Shakespeare and Horses: Facts and Findings

By CuChullaine O’Reilly F.R.G.S.

Queen Elizabeth 1 was an avid rider and a fan of Shakespeare’s plays.

During the years in which the Shakespeare Equestrian Collection was being assembled, world-wise equestrians, highly literate scholars and knowledgeable citizens of many countries unanimously expressed wonderment when told that William Shakespeare and horses were inescapably intertwined.

Shakespeare and Horses: Facts and Findings is a special summary article designed to provide the average reader with an easy to understand but vitally important list of facts about how horses exerted such a strong influence on Shakespeare’s personal and professional life. It contrasts the remarkable differences between the equestrian worlds of Queen Elizabeth 1 and Her Majesty, Queen Elizabeth II.

During the years in which the Shakespeare Equestrian Collection was being assembled, I was repeatedly surprised when world-wise equestrians, highly literate scholars and knowledgeable citizens of many countries unanimously expressed wonderment when told that William Shakespeare and horses were inescapably intertwined.

Shakespeare and Horses: Facts and Findings is a special summary article designed to provide the average reader with an easy to understand but vitally important list of facts about how horses exerted such a strong influence on Shakespeare’s personal and professional life.

Shakespeare – Playwright and Horseman

Who was William Shakespeare?

William Shakespeare is widely regarded as the greatest writer in the English language and the world’s most famous dramatist. Born in the village of Stratford-upon-Avon in the United Kingdom, his actual birthday is not known although it is believed to be April 15, 1564. After a successful career writing and acting in plays produced in London, he returned to his home where he died in 1616 at the age of 52.

Is Shakespeare important?

Known as The Bard of Avon, Shakespeare is second only to Jesus as a subject for writers.

Is Shakespeare still popular?

Because of their universal appeal, Shakespeare’s works have been translated into 80 languages.

Did Shakespeare know and write about horses?

Horses were a pervasive part of sixteenth century England. Everyday lives were influenced by horse riding, breeding, feeding, travelling and equipment. Shakespeare’s plays and sonnets contain so many equestrian references that you could exclaim like Portia, “He doth nothing but talk of his horse.”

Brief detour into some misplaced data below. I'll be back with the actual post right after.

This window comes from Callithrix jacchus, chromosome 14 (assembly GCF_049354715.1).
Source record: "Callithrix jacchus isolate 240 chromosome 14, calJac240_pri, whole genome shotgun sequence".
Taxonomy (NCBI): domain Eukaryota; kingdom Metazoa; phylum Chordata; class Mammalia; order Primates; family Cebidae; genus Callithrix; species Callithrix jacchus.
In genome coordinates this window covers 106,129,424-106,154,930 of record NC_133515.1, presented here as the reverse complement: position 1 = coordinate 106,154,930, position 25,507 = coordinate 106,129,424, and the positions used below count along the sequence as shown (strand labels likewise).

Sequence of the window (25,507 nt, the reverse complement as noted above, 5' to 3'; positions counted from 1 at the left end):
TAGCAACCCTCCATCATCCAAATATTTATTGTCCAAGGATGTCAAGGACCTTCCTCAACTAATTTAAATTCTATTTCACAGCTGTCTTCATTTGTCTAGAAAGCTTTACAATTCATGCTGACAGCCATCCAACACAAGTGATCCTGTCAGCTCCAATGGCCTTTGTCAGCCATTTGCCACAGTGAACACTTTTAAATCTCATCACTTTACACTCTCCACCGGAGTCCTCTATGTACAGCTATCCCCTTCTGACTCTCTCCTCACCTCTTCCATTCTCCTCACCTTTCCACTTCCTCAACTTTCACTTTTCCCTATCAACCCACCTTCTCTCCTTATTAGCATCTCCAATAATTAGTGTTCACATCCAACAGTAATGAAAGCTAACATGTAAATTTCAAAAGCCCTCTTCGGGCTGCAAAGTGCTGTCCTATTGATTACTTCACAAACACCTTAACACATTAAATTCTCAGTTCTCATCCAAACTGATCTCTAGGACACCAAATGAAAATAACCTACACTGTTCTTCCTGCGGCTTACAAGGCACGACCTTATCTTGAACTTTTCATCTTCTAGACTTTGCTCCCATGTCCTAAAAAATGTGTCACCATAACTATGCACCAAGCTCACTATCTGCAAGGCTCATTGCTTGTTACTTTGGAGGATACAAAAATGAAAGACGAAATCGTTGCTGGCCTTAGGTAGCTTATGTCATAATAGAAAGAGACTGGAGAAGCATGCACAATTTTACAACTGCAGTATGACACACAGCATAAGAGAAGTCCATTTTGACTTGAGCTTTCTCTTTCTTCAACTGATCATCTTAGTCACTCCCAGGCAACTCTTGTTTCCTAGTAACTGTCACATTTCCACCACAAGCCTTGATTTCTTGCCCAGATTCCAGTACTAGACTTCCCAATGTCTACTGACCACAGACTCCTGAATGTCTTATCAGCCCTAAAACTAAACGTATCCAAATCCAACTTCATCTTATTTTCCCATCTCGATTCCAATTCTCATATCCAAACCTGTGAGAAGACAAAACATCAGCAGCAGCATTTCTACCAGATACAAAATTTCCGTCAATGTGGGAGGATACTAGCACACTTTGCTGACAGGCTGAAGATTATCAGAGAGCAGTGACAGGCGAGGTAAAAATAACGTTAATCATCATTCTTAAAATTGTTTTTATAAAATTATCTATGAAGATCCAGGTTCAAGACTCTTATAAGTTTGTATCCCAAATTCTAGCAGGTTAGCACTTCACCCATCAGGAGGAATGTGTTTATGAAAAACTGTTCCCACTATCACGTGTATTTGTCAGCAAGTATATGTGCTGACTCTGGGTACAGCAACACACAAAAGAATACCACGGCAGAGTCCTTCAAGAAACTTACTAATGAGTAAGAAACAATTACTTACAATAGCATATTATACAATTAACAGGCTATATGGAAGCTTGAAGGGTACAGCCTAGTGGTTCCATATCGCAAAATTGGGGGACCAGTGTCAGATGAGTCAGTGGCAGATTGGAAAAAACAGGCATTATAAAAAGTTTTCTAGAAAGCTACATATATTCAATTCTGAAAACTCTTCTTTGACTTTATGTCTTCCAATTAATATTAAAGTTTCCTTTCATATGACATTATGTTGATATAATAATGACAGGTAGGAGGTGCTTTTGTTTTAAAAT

The Elizabethan Horse World

Why was Queen Elizabeth 1st important?

She ruled England during the time (1585-1592) when Shakespeare was writing plays in London. Yet the equestrian world inhabited by Her Majesty, the Queen, and Shakespeare would have been largely unrecognisable to modern horse riders.

How so?

To begin with, though 16th and 21st century inhabitants both speak “English”, their understanding of words is vastly different. For example, you think of canter as being a fast gait of the modern horse but Shakespeare knew that canter was a derogatory term for a vagrant. It wasn’t just the meaning of individual words that would have made it difficult to communicate with the Queen and Shakespeare. Although England was destined to become a great seafaring nation, the English language had not yet become heavily influenced by nautical terms. In Shakespeare’s day equestrian metaphors were common because the use of horses was so large an experience in the lives of every English man, woman and child.

Did England look the same?

Yes and no. Major geographic features such as London and the Thames are still located in the same place. Yet one of the major differences is the fact that the road system which modern inhabitants take for granted, did not exist in Shakespeare’s day. The nation’s roads had not had an effective system of maintenance since the Roman government had ground to a halt more than a thousand years before Shakespeare was born. No repairs, frequent rain, water obstacles, steep gradients, potholes, quagmires, and ruts left by ox carts resulted in ruinous roads that no one wanted to accept the responsibility to maintain. This is why the sixteenth century saw the lowest point in which the condition of English roads ever descended.

But surely Queen Elizabeth travelled in the luxury of her royal coach?

There was no royal coach at the time of Queen Elizabeth’s accession in 1558. Nor was long distance coach travel an option. The only bridge over the Thames could not accommodate coaches, which was just as well because before 1560 not a single coach was built in the country. By the end of the queen’s reign a handful of nobility had imported coaches from Europe but due to the terrible condition of the roads, coach travel was unsuitable for matters of life and death. That was why in 1603 Sir Robert Carey rode 406 miles from Richmond to Edinburgh in sixty-six hours, an all time record, to announce the death of the Queen, to her successor, King James. This also explains why Shakespeare’s plays do not depict the coach as a fit conveyance for heroes, who rode stallions instead. Litters were used for the old and sick, as seen in Lear and King John.

If England didn’t have roads or coaches how did trade function?

The wagon did not penetrate Warwickshire, Shakespeare’s home county, until a century or more after his death. Commercial goods were transferred by well organised teams of pack horses, an ancient system that flourished until the onset of the railroads in the 19th century. A team of ten pack horses carried a ton of goods and pack horses are mentioned in several of Shakespeare’s plays.

Well at least horses were the same, weren’t they?

If you mean did they have four legs and carry people, then the answer is yes. But if you mean did the equestrian world of Queen Elizabeth 1st resemble ours, then the answer is no. Because Shakespeare died a century before the genesis of the Thoroughbred, England had no prestige as a horse breeding nation. In his day a lingering medieval attitude insisted that gentlemen rode stallions. Mares and geldings were employed in pack trains.

What about horse care?